A friend of mine, who practices Medicaid, had recommended both LWP and ElderCounsel, and I chose LWP. Initially, it was a budget question of making sure we could afford it.

What is your favorite part of TAPER?

Attending Practice With Purpose (PWP) as the first step is what gave me such a good grasp of Medicaid. I’m planning to attend the next TAPER.

What is the greatest success you’ve had since you fully engaged with LWP?

I have a few. Revenue-wise, 2021 is better than 2020, but that may be the case with many due to COVID’s impact. In terms of education, I’ve taught many successful workshops, CLEs on estate planning topics, and 1-hour lunch and learns. I also hired a Client Service Coordinator who started last week. The biggest reward, though, is that well-known attorneys who have practiced forever and have great reputations are now contacting me for advice. They’re really impressed with what I’m doing, and as some of them are winding down their practices, they’re looking to send their clients to someone who will take care of them, and they’re referring those clients to me. Seeing the practice get a good reputation, not just within the community, but also among my peers, has been a great success.

How tightly do you follow LWP’s systems and processes?

The processes connected to guiding the client are handled very tightly, although it’s hard to get some people to come to a workshop.

I’d like to be able to do more with Actionstep, and with my new Client Service Coordinator, I look forward to implementing it to a greater degree.

I probably don’t follow this one aspect of LWP: We have longer meetings because we get talking, and I like to hear my clients’ stories!

What is your favorite LWP tool?

My favorite tool is definitely the drafting software for the peace of mind and consistency it gives, but I also like the marketing toolkit with blog articles and other materials that allow me to gain credibility and educate the public.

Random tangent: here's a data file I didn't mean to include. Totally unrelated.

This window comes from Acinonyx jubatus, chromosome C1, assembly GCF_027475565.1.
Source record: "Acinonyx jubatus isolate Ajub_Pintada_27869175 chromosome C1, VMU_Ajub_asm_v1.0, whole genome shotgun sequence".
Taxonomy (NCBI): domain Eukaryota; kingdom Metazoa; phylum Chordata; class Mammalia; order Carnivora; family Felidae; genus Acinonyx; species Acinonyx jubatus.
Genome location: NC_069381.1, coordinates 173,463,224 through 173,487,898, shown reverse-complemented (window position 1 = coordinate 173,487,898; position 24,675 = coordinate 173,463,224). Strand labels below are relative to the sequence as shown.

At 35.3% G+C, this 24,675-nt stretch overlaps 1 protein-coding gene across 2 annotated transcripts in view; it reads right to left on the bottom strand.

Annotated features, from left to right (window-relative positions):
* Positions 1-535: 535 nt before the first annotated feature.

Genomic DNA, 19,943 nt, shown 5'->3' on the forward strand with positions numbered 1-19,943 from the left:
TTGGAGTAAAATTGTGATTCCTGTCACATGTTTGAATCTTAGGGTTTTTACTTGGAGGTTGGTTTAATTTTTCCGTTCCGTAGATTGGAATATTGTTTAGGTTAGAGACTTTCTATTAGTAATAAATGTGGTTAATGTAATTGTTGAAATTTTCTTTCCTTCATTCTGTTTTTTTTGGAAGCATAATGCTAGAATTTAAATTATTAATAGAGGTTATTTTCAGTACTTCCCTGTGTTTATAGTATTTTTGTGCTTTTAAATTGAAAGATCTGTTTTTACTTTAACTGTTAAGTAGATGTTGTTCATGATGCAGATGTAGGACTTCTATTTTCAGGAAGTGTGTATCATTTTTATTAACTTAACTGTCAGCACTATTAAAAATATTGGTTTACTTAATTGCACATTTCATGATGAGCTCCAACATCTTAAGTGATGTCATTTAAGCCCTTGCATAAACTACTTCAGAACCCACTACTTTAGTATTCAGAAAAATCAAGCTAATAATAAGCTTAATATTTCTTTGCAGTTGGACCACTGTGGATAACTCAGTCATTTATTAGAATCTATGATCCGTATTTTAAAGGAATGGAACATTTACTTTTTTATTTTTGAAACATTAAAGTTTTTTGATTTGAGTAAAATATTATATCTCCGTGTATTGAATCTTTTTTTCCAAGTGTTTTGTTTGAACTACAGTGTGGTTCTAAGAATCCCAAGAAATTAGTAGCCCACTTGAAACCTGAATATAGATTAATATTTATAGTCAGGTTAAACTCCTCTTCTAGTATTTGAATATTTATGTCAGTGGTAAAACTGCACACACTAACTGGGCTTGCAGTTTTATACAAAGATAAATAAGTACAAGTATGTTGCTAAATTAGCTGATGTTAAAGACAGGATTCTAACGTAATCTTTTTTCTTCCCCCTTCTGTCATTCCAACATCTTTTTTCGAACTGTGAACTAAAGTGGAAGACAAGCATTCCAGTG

What kinds of changes, if any, are you currently seeing in your market?

I’m in a unique situation in my market because in order to get an attorney who does asset planning, you have to travel one hour in one direction or two hours in a different direction. I’ve done a lot of marketing and have met with many financial advisors, and as a result, you realize that there are better ways of doing things; I’m seeing more people become cognizant of those issues. People know to call me to get advice. Advisors with whom I’ve met six to eight months ago are now calling me out of the blue and are starting to refer clients to me. They’ll have three different people they want to send, and once you’ve helped one, it seems more and more start coming.

I’ve also seen a lot of changes in the nursing home administrative offices, in which you’re not necessarily dealing with the same person in the administrative role. When they go from one facility to another, I’m seeing word starting to spread, and those people are becoming enlightened about these issues, too.

Do you have a client success story that you’d like to share?

I have one involving a potential client. I did a workshop recently and advertised it to people with loved ones in long-term care. During that workshop, I expanded on the subject matter and discussed certain estate planning aspects. There was a gentleman in attendance who had remained seated after the workshop with his head in his hands. When the crowd cleared, I asked him what he thought of the workshop and if I could answer any questions. He said, “My wife has dementia. It’s getting pretty bad, and she isn’t going to be able to stay home much longer. I thought I was going to lose everything. I’ll call you when it’s time.”


Share something about yourself that most people don’t know.

I’ve got 2 boys, a 4-year-old and a 20-month-old, who keep me on my toes. I also run our local soccer association as well as the pee wee soccer program every spring and fall.

Also, I live in a town that is home to a restaurant that offers the largest hamburger in the world. It’s called “Denny’s Beer Barrel Pub.” They offer challenges there, so, if you can finish a 6-lb burger, you can get it for free.

Transitioning into Estate Planning & Elder Law?

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Transitioning into Estate Planning & Elder Law?